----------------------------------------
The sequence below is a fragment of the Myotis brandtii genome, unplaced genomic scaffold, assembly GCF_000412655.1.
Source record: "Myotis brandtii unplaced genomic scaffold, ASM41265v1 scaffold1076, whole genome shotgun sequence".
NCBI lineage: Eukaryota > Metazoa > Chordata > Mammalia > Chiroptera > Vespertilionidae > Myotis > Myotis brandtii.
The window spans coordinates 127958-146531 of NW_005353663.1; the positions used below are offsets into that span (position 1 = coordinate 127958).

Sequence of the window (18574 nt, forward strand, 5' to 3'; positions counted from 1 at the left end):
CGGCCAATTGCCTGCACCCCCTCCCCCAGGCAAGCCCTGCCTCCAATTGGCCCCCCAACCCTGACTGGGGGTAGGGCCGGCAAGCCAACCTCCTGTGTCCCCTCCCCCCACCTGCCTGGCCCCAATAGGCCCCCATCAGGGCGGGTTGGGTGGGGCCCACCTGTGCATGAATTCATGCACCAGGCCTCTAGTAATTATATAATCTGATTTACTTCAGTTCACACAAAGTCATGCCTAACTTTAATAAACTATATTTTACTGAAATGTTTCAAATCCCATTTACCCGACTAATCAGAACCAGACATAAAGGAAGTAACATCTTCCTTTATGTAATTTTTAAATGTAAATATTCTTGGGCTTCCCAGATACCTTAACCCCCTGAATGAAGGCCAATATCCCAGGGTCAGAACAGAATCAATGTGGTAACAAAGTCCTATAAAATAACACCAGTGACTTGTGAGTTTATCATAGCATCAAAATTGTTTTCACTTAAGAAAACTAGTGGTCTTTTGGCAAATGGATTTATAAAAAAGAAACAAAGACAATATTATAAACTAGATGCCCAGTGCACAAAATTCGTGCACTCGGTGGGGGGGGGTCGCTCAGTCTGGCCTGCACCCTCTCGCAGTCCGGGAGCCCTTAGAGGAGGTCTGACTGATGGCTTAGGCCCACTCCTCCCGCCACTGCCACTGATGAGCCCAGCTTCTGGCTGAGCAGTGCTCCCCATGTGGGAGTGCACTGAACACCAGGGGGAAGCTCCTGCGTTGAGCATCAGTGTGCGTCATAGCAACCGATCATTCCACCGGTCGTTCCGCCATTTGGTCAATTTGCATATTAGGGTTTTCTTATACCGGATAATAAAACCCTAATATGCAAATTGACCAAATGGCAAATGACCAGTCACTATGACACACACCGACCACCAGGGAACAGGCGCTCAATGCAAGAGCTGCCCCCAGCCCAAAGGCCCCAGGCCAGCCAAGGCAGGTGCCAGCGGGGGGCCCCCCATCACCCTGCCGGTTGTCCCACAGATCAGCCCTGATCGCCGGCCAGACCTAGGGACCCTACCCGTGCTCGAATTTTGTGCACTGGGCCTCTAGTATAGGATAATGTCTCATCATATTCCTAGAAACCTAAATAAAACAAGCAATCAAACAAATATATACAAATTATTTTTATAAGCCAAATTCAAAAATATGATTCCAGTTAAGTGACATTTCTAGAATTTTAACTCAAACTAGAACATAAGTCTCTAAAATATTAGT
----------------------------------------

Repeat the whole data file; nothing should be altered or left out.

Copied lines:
The sequence below is a fragment of the Myotis brandtii genome, unplaced genomic scaffold, assembly GCF_000412655.1.
Source record: "Myotis brandtii unplaced genomic scaffold, ASM41265v1 scaffold1076, whole genome shotgun sequence".
NCBI lineage: Eukaryota > Metazoa > Chordata > Mammalia > Chiroptera > Vespertilionidae > Myotis > Myotis brandtii.
The window spans coordinates 127958-146531 of NW_005353663.1; the positions used below are offsets into that span (position 1 = coordinate 127958).

Sequence of the window (18574 nt, forward strand, 5' to 3'; positions counted from 1 at the left end):
CGGCCAATTGCCTGCACCCCCTCCCCCAGGCAAGCCCTGCCTCCAATTGGCCCCCCAACCCTGACTGGGGGTAGGGCCGGCAAGCCAACCTCCTGTGTCCCCTCCCCCCACCTGCCTGGCCCCAATAGGCCCCCATCAGGGCGGGTTGGGTGGGGCCCACCTGTGCATGAATTCATGCACCAGGCCTCTAGTAATTATATAATCTGATTTACTTCAGTTCACACAAAGTCATGCCTAACTTTAATAAACTATATTTTACTGAAATGTTTCAAATCCCATTTACCCGACTAATCAGAACCAGACATAAAGGAAGTAACATCTTCCTTTATGTAATTTTTAAATGTAAATATTCTTGGGCTTCCCAGATACCTTAACCCCCTGAATGAAGGCCAATATCCCAGGGTCAGAACAGAATCAATGTGGTAACAAAGTCCTATAAAATAACACCAGTGACTTGTGAGTTTATCATAGCATCAAAATTGTTTTCACTTAAGAAAACTAGTGGTCTTTTGGCAAATGGATTTATAAAAAAGAAACAAAGACAATATTATAAACTAGATGCCCAGTGCACAAAATTCGTGCACTCGGTGGGGGGGGGTCGCTCAGTCTGGCCTGCACCCTCTCGCAGTCCGGGAGCCCTTAGAGGAGGTCTGACTGATGGCTTAGGCCCACTCCTCCCGCCACTGCCACTGATGAGCCCAGCTTCTGGCTGAGCAGTGCTCCCCATGTGGGAGTGCACTGAACACCAGGGGGAAGCTCCTGCGTTGAGCATCAGTGTGCGTCATAGCAACCGATCATTCCACCGGTCGTTCCGCCATTTGGTCAATTTGCATATTAGGGTTTTCTTATACCGGATAATAAAACCCTAATATGCAAATTGACCAAATGGCAAATGACCAGTCACTATGACACACACCGACCACCAGGGAACAGGCGCTCAATGCAAGAGCTGCCCCCAGCCCAAAGGCCCCAGGCCAGCCAAGGCAGGTGCCAGCGGGGGGCCCCCCATCACCCTGCCGGTTGTCCCACAGATCAGCCCTGATCGCCGGCCAGACCTAGGGACCCTACCCGTGCTCGAATTTTGTGCACTGGGCCTCTAGTATAGGATAATGTCTCATCATATTCCTAGAAACCTAAATAAAACAAGCAATCAAACAAATATATACAAATTATTTTTATAAGCCAAATTCAAAAATATGATTCCAGTTAAGTGACATTTCTAGAATTTTAACTCAAACTAGAACATAAGTCTCTAAAATATTAGT